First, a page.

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Chilean guava laden with fruit in November

large Chilean guava laden with fruit in November; photo by ALJ

Chilean guava flowers

Chilean guava flowers; photo by ALJ

Chilean guava berries

Chilean guava berries; photo by ALJ

slender-leaf Chilean guava flowers

slender-leaf Chilean guava flowers; photo by ALJ

slender-leaf Chilean guava berries

slender-leaf Chilean guava berries; photo by ALJ

Chilean Guava
Chilean Guava; Myrtus Ugni Mol.
= Ugni Molinæ Turcz.
MYRTACEÆ

    Guavas in general find our climate too cold. If surviving the hard winters here at all, they do so under protest, shivering and sulking fruitlessly in a frigid torpor. So, we are greatly relieved that the Chilean Guava resists winter injury, remaining largely unruffled. Despite lacking the glamour, the large luscious fruit, attractive bark and hefty size of the other guavas, it still is a choice plant for us.
    Enrich your landscape and spice your diet with a Chilean Guava -- you'll love the result! Since guavas are tropical and sub-tropical, but we are Northwesterners, there fruits are unfamiliar to most of us. Here is a simplified chart of the major kinds known to most North American cultivators; many more guavas exist.

Common or Lemon Guava
Psidium Guajava
Tropical America

Strawberry Guava
Psidium littorale = P. Cattleianum
Brazil

Pineapple Guava
Feijoa Sellowiana
S Brazil, Uruguay, Paraguay, Argentina

Chilean Guava
Myrtus Ugni
Chile

    All are related to one another. The Chilean Guava, as noted, is in some cases called Myrtus Ugni (after the vernacular name "Uñi") and otherwise is known as Ugni Molinæ, after Juan Ignacio Molina (1737-1829). The Chilean people call it variously Uñi, Murtillo, Murtilla or Murta. It has been known to Western botanists and gardeners since 1844 -- almost 150 years.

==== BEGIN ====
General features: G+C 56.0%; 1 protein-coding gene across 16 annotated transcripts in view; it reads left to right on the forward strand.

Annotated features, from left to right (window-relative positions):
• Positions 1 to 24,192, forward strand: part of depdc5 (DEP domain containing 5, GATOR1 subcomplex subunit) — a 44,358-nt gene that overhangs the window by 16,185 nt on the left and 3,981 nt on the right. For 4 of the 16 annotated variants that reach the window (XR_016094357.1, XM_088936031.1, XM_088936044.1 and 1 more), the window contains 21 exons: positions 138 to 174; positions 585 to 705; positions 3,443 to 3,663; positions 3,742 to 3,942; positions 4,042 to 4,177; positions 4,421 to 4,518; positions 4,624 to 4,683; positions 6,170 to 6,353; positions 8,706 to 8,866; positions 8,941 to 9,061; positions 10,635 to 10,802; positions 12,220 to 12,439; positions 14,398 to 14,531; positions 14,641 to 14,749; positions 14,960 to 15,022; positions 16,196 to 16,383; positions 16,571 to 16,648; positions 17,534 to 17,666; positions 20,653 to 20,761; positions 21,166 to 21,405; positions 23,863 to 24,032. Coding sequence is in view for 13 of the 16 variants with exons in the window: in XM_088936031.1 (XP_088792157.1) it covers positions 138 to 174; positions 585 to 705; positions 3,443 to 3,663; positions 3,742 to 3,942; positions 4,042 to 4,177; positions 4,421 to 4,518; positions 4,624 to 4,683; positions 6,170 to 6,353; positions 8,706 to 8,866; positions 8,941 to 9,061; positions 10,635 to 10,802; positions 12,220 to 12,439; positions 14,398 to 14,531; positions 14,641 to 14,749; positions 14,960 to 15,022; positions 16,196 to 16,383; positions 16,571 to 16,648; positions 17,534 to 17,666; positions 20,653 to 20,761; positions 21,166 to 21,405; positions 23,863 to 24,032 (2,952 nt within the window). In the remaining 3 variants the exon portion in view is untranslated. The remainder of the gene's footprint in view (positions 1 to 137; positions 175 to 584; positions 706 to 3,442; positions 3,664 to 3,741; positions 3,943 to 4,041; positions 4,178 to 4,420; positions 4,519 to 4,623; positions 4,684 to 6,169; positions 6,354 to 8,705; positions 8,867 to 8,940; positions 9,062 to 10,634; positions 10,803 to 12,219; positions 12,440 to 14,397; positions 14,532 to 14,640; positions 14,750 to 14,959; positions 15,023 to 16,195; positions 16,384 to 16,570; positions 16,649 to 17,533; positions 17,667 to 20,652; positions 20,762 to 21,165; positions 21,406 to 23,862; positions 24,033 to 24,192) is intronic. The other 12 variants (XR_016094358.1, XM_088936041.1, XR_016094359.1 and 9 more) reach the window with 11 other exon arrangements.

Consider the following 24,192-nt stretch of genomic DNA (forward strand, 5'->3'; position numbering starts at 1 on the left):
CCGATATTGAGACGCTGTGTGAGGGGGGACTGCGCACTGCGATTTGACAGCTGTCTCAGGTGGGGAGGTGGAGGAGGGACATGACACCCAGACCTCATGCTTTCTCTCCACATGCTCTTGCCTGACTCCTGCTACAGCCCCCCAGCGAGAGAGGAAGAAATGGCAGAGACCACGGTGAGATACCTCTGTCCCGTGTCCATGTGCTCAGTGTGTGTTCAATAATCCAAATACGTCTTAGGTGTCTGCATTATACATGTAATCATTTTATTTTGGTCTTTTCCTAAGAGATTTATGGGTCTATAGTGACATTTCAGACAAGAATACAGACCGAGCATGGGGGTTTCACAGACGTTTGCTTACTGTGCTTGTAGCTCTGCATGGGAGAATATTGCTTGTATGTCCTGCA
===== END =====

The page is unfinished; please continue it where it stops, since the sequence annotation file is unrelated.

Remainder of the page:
As normally grown in California, it is a shrub 2 to 4 feet or rarely 6 feet tall, of wayward, ungainly habit; it is no neat, compact blob. The leaves are small, averaging about half an inch long, shiny dark evergreen, usually a bit puckery-looking and curved, and are plump-textured, with an aroma of beeswax when crushed. The young growth is rich colored and contrasts pleasingly with the mature leaves.
    During May or June, little creamy, fragrant flowers dangle on slender 1-inch stalks, and, if they are fertilized, develop into pea-sized berries that ripen to dark red or purplish in late summer or fall. Describing the berry flavor is as awkward as trying to tell someone who has never eaten an orange what one tastes like! Nonetheless, the flavor is estimable, the texture no problem and the seeds tiny.
    The bush is easily raised from seeds and cuttings. It can perform well in most soils and in either full sun or shade. It flowers and fruits even while very small. I've had four specimens since 1987, and have eaten fruit from all but one. All four made it alive (though not undamaged) through the viciously freezing winters without protection.
    Evidently there are two very dissimilar races. One is common, the other rare. Luckily the common sort is superior in looks, hardiness and fruit quality! The rare kind has longer, narrower leaves and darker, smaller, less delectable berries (and is probably what has been called Myrtus Ugni var. Poeppigii Kuntze or Ugni Poeppigii Berg.). The common Chilean Guava can be found at California nurseries and is occasionally offered in our area --but is still too rare.
    If you go to a local nursery and ask, "Do you have any Chilean Guavas for sale?" you will likely be told, "No, because they do not grow here. See the Sunset book says so." Tell the nursery manager to order a shipment from California, that the business about it not growing here is utterly untrue! Use the shrubs in place of common boxwood, dwarf Japanese hollies, Kurume azaleas, etc. Rich compost will benefit them, and if an unusually cold winter comes you can expect some twig ends to die. Probably a cover will prevent such damage. Certainly trying the Chilean Guava as a potted plant is also worthwhile. In any case, get one and enjoy it.

(Originally published in the May 1990 Seattle Tilth newsletter, along with an illustration borrowed from Flores Silvestres de Chile. Since the article was written I have some interesting news: in 2001 I noticed two wild seedlings pop up in my garden. There might have been more in earlier years if I had not eaten all of the berries.
    Also, the trademarked name Tassi berry is now applied to these fruits, at least in Australia.)


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Arthur Lee Jacobson plant expert
Arthur Lee Jacobson plant expert
Arthur Lee Jacobson plant expert
Arthur Lee Jacobson plant expert
Arthur Lee Jacobson plant expert
Arthur Lee Jacobson plant expert
Arthur Lee Jacobson plant expert
Arthur Lee Jacobson plant expert
Arthur Lee Jacobson plant expert
Arthur Lee Jacobson plant expert
Arthur Lee Jacobson plant expert
Arthur Lee Jacobson plant expert
Arthur Lee Jacobson plant expert
Arthur Lee Jacobson plant expert

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